Sam Sully delivers odyssey in sound and story on new album ‘Here Come The Normal Kids’

On Here Come The Normal Kids, Victorian artists Sam Sully flits from shoegaze to post-punk, spinning yarns on youth and existentialism. 

Sam Sully has realised an expansive creative vision on Here Come The Normal Kids, an indie rock odyssey that was produced, recorded and performed entirely by the Victorian musician himself.

Across 18 tracks, Sully flits from shoegaze to post-punk and folk, as anchored by an ear for indie stylings and flair for humorous yet incisive storytelling.

Sam Sully 'Here Come The Normal Kids'

Sully’s wordsmithing is immediately apparent on album opener Dinosaurs, an existential spiral where the singer predicts the coming of a “flood” that sees humanity “join the dinosaurs in the mud.”

Waxing philosophical on the perilousness of our times, Sully pairs his searing observations with a shoegaze sound, punctuated by panning and distorted vocals and rustic guitar strums. 

The result feels like something of a psychedelic reverie, with nihilistic lyrics and an uplifting bridge making Dinosaurs both heartwarming and thought-provoking.

Sully opts for spoken-word delivery on second track I’m A Believer, which coasts on tinkling keys and punchy drum moments. There’s a blissful sparseness to the production here, as Sully’s vocals dissipate into an echoey soundscape and harmonies ascend toward a fading, lullaby-like outro.  

Sam Sully 'Here Come The Normal Kids'

Delivering a slow waltz on Chemical Love, Sully sings of romantic meet-cutes with a rawer timbre while spotlighting groovy guitar sections. Later, on The Prince of The Lexington, Sully dips his toe into poppier sounds with euphonic success.

Initially adorned in twangy strings, the track is soon drenched in electric reverb, which sees Sully toe the line between heady synth-pop and staple shoegaze . 

Sully heads to more light-hearted corners on Blue Suedes, which sees the musician recite dance instructions amid modern flairs like the tinkle of a cowbell and a sample from the musical Oliver!. 

Sam Sully 'Here Come The Normal Kids'

So diverse is Sully’s palette that he’s able to flit between genres with confidence, to the point where you’d think he’d run out of sounds to explore.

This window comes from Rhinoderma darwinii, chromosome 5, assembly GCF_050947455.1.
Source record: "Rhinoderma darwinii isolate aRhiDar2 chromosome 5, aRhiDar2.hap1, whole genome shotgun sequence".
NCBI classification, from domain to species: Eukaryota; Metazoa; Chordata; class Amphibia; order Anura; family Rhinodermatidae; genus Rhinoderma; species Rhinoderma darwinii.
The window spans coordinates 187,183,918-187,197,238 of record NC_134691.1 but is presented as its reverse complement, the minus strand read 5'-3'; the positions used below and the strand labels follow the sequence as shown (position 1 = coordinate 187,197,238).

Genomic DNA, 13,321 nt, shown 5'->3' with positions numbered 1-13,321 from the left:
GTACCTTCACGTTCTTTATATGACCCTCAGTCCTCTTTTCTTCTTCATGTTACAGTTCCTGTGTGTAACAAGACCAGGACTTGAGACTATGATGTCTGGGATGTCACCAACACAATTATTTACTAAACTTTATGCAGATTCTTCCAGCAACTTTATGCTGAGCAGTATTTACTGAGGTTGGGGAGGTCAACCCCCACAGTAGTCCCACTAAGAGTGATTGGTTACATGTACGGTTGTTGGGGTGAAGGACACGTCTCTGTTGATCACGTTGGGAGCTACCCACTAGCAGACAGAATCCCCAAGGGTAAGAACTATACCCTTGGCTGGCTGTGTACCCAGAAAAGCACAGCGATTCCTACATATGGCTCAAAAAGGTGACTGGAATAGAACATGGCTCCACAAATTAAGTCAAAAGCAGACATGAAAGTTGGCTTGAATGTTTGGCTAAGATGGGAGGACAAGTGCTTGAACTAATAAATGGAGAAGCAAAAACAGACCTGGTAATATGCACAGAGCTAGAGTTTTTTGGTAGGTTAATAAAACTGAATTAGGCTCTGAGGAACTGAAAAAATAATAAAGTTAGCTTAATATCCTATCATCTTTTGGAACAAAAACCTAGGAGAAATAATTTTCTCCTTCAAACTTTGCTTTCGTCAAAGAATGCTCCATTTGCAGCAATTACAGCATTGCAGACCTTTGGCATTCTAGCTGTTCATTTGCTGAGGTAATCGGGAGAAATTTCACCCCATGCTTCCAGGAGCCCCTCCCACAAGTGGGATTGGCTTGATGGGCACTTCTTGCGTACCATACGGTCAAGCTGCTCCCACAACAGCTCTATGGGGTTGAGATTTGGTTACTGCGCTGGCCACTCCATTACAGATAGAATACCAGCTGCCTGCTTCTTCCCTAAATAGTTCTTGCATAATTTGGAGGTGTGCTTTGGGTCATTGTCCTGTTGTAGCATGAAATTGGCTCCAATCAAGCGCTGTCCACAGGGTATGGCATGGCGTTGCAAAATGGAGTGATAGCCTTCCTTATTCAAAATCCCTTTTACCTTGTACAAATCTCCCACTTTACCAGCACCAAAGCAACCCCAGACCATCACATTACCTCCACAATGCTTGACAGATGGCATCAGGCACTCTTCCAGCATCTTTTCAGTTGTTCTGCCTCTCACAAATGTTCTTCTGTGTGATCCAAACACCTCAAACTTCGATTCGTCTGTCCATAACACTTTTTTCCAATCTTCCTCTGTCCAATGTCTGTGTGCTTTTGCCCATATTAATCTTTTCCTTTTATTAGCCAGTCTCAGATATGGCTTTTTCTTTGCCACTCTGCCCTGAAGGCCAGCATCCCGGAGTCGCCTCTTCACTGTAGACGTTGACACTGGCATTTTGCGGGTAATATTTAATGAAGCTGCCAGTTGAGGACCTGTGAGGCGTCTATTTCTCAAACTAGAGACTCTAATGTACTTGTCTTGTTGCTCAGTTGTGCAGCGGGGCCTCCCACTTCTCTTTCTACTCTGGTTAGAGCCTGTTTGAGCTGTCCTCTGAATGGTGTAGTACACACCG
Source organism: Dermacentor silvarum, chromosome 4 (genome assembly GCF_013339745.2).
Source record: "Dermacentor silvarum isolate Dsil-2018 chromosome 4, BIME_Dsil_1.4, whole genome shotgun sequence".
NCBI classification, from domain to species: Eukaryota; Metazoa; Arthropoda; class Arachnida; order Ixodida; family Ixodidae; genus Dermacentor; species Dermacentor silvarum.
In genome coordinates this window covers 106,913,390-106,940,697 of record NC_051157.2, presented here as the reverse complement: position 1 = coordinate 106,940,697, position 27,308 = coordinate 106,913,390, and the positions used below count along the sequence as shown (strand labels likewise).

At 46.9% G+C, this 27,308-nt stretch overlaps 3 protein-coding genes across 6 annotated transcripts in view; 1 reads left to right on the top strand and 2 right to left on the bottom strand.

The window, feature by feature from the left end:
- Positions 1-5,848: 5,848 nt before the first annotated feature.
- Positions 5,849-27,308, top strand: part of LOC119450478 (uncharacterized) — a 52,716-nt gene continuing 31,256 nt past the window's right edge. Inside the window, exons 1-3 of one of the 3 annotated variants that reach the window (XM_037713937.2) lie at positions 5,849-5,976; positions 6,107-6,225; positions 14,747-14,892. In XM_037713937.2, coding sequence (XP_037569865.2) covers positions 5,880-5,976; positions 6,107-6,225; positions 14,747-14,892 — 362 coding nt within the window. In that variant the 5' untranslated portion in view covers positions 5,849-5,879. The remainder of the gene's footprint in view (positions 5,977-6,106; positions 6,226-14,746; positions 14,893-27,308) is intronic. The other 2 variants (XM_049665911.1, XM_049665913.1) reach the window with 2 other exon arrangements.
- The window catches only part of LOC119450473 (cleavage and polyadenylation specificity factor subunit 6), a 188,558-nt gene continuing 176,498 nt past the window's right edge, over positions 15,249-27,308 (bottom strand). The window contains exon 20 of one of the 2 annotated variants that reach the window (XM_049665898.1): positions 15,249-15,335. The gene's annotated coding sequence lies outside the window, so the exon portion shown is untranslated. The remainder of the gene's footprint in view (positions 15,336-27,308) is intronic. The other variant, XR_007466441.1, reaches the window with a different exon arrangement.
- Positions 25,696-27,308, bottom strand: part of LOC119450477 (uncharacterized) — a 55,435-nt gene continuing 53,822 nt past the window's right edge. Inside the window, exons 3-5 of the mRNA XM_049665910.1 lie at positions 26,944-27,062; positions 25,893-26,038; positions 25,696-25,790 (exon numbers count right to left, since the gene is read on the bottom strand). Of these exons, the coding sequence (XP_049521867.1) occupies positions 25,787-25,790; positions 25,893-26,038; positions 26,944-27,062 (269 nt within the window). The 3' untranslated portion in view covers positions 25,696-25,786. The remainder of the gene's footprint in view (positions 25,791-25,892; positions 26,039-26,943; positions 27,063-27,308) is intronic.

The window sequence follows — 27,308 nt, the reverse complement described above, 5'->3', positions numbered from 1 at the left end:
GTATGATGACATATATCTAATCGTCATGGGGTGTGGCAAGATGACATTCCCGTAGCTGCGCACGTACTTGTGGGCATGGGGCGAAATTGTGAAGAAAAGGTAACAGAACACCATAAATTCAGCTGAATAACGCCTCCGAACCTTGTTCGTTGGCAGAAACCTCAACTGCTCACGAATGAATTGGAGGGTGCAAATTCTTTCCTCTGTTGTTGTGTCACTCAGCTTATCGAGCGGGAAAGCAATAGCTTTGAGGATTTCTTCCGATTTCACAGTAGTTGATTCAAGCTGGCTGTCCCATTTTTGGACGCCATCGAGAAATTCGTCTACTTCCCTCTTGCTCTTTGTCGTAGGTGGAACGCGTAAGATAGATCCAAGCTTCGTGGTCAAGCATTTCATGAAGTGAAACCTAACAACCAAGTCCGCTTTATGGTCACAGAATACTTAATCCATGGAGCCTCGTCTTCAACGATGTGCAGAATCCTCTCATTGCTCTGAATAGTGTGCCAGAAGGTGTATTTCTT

Forest Temple is a whimsical yet haunting interlude seemingly ripped from the Coraline soundtrack, while We Go Hard evokes the surfy fuzz rock of The Beach Boys meets Dune Rats

On Strange World, Sully delivers the kind of country folk you’d hear in a spaghetti western, before Coded Temple ushers in the album’s moment of sonic ambience.

Just as expansive as Sully’s sound is the lyrics and stories he uses to flesh it out. The soft-spoken Don’t Worry All The Time muses on the importance of nonchalance while Old Lady Legs recounts a summertime walk as a metaphor for the passage of time. 

Sam Sully 'Here Come The Normal Kids'

Elsewhere, on penultimate track Stumbling, Sully reflects on the many roads that led him here, sketching images of streetlights, tramlines and hot summer nights so vivid you just know they’re drawn from his own psyche.

Sully’s efforts culminate on albums closer I Quit My Job, a fittingly expansive entry carried by brooding piano and the singer’s most commanding vocals yet. 

With its ethereal synth sections and rock flairs, I Quit My Job concludes Sully’s odyssey through both sound and story, bookending one of the most engrossing indie releases of this year.

Joining the project is the double-release of Did You Mention Another Dimension Volume 1 (Hypothetical Scores), which serves as a purely instrumental accompaniment to Here Come The Normal Kids. 

Listen to both projects below, and head here to find Sam Sully on social media.